Stock Market News for July 2004

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Summer traditionally is a slow time on Wall Street, and some-but not all-of the recent torpor can be attributed to the seasonal slow-down. Uncertainties about the U.S. presidential election and the power hand-over in Iraq plus concerns about higher gas prices and rising interest rates, combined to put investors into a state of paralysis during the month of June.

Commentators note that despite these uncertainties, the economy is strong, corporations are reporting strong profits, and inflation remains relatively low. The bulls were further heartened on June 24 by a Commerce Department report showing home sales in May reached a record high. The 14.8 percent increase, which followed April’s decline of 7.9 percent, exceeded economists’ expectations.

On the down side, the Commerce Department reported that orders for durable goods declined for the second month in a row-which indicates the recovery is uneven. Month-end unemployment figures also rose, failing to meet expectations, and added a further disappointment. Analysts pointed out that during times of low volume -like we are seeing now- that economic data can have a disproportionately large impact, and that the disappointing jobless total and durable goods report were not what the market wanted to see. Many believe that geopolitical concerns and anxiety, fueled by escalating violence in Iraq and bomb blasts in Turkey, continue to dominate investors’ thinking.

Despite the general air of malaise over Wall Street, many analysts believe that the fundamental market drivers are in place. Some speculate that the market will stagnate until second-quarter earning reports are released in July. As for the long, drawn-out Fed watch, many predict that investors will continue to watch anxiously for signals prior to the Fed’s meeting on June 29-30. Apart from the long-anticipated rate hike-which some believe will be an initial 0.5 percent increase-many Wall Street experts are looking for some reassurance that the Fed will take more aggressive action to curb inflation if it becomes necessary. Other analysts believe that this "Fed phobia" is needless, and that Wall Street will take the hikes in stride. They suggest that the market has already factored in the anticipated tightening and that the pace of any future rate increases will be slow. A few analysts anticipate the federal fund rate will only increase to 1.75 percent from the current 1.00 percent by the end of this year-lower than some pundits’ previously suggested 2.00 percent.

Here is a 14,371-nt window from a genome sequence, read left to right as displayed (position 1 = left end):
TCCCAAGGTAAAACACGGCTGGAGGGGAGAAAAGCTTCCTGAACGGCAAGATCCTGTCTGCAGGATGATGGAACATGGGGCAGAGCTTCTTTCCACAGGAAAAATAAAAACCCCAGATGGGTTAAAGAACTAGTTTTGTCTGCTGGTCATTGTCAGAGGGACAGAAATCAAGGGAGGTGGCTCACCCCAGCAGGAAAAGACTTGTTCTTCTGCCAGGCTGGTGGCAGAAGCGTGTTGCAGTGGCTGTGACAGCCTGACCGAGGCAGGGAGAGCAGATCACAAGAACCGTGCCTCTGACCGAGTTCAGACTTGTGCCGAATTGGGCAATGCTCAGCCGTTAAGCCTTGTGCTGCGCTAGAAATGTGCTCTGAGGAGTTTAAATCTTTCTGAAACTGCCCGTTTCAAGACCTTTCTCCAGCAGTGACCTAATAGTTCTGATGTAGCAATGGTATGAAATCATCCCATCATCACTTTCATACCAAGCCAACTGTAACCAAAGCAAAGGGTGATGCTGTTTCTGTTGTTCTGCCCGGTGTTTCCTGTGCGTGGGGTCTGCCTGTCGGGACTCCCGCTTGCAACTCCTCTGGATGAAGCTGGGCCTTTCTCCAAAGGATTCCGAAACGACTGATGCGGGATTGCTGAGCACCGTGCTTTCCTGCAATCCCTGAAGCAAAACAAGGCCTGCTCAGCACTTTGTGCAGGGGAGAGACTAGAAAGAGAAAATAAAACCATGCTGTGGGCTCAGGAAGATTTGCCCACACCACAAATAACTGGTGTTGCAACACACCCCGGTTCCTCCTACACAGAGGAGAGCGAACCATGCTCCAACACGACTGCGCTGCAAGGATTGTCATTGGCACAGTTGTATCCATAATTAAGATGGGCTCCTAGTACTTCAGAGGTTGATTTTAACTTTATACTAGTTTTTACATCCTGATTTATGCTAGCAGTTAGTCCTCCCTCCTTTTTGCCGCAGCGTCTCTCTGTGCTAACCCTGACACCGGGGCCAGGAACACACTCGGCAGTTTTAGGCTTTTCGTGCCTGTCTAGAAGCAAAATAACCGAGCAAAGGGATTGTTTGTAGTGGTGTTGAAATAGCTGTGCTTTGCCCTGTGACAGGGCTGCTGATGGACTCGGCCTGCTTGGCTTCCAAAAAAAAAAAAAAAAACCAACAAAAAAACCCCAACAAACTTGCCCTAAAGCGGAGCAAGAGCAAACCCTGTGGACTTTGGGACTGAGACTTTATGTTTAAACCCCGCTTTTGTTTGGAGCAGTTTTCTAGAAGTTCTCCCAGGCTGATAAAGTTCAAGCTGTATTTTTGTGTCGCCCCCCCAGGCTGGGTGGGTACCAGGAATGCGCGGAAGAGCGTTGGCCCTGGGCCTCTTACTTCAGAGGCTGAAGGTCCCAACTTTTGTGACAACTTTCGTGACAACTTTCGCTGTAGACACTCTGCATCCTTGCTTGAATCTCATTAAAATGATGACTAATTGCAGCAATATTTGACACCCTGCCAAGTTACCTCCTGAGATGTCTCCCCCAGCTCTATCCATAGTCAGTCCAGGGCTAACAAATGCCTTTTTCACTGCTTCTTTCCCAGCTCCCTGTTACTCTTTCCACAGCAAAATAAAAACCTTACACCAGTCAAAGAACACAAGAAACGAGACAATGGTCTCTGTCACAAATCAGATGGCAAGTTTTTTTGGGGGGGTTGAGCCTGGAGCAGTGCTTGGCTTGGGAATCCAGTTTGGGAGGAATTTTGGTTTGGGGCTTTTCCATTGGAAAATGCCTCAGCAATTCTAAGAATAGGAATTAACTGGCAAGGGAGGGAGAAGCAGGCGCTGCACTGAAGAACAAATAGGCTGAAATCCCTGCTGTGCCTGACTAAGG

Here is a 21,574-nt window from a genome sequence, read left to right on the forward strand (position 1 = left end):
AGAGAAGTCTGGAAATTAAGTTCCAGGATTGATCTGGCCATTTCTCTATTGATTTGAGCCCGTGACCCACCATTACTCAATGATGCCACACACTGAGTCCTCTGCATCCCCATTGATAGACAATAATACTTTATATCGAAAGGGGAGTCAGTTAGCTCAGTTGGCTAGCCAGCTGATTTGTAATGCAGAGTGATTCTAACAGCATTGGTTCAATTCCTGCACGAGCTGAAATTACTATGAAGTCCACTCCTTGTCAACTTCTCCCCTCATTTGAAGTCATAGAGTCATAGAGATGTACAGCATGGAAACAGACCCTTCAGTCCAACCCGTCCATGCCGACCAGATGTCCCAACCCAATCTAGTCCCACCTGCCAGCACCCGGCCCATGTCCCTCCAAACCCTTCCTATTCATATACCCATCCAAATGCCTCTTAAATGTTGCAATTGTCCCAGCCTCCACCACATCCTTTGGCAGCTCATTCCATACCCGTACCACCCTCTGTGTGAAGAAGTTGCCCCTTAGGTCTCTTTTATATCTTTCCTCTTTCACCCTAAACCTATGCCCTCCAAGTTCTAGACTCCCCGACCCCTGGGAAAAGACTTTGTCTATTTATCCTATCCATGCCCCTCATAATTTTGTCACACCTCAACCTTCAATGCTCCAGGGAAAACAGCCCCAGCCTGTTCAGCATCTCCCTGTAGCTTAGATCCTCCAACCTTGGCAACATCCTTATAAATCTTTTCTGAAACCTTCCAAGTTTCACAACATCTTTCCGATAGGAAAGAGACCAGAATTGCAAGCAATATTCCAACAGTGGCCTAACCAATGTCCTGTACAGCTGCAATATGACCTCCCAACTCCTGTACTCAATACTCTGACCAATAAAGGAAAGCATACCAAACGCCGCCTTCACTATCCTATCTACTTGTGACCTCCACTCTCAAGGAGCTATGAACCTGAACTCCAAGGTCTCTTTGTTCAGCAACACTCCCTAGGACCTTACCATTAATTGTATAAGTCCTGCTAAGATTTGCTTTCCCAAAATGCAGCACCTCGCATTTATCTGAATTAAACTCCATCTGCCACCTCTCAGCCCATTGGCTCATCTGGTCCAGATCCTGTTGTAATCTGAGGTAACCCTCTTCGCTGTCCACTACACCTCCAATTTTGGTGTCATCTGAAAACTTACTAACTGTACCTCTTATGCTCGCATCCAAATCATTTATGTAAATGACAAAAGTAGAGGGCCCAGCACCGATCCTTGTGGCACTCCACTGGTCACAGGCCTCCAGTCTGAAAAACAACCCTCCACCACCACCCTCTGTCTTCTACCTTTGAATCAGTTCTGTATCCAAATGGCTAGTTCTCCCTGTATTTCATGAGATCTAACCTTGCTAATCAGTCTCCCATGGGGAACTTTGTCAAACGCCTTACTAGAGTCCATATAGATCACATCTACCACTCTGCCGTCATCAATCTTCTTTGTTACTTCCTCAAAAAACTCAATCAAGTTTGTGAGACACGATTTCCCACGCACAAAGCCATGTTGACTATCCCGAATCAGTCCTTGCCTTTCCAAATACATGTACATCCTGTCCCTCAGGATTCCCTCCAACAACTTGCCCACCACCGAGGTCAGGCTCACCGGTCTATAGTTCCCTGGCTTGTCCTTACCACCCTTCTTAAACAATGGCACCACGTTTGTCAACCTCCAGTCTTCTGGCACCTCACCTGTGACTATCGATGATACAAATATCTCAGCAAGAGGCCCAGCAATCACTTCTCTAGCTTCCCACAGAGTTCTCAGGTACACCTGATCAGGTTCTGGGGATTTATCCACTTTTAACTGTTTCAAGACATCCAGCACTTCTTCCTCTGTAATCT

But whatever their predictions on the outcome of the Fed’s next meeting, most experts agree that stocks are expected to languish for the next month or so. Many suggest that now is a good time for individual investors to capitalize on the general spirit of malaise and identify some buying opportunities.

The Market Hates Uncertainties
The experts urge investors to remember that the market hates uncertainties, and to not be distracted by day-to-day jitters. Though many anticipate a bumpy ride throughout the remaining summer months, they recommend that investors be mindful of the economy’s strong underpinnings and focus on the bigger picture. Long-term bullish analysts also suggest that investors look for companies with steady earnings growth, especially in the consumer staples sector. Many also favor health care -particularly pharmaceuticals.

Enjoy the summer and remember -- when school starts up again so will the pace on Wall Street. Take advantage of the current doldrums. And use your beach time to read a few corporate reports and identify opportunities to strengthen your portfolio.


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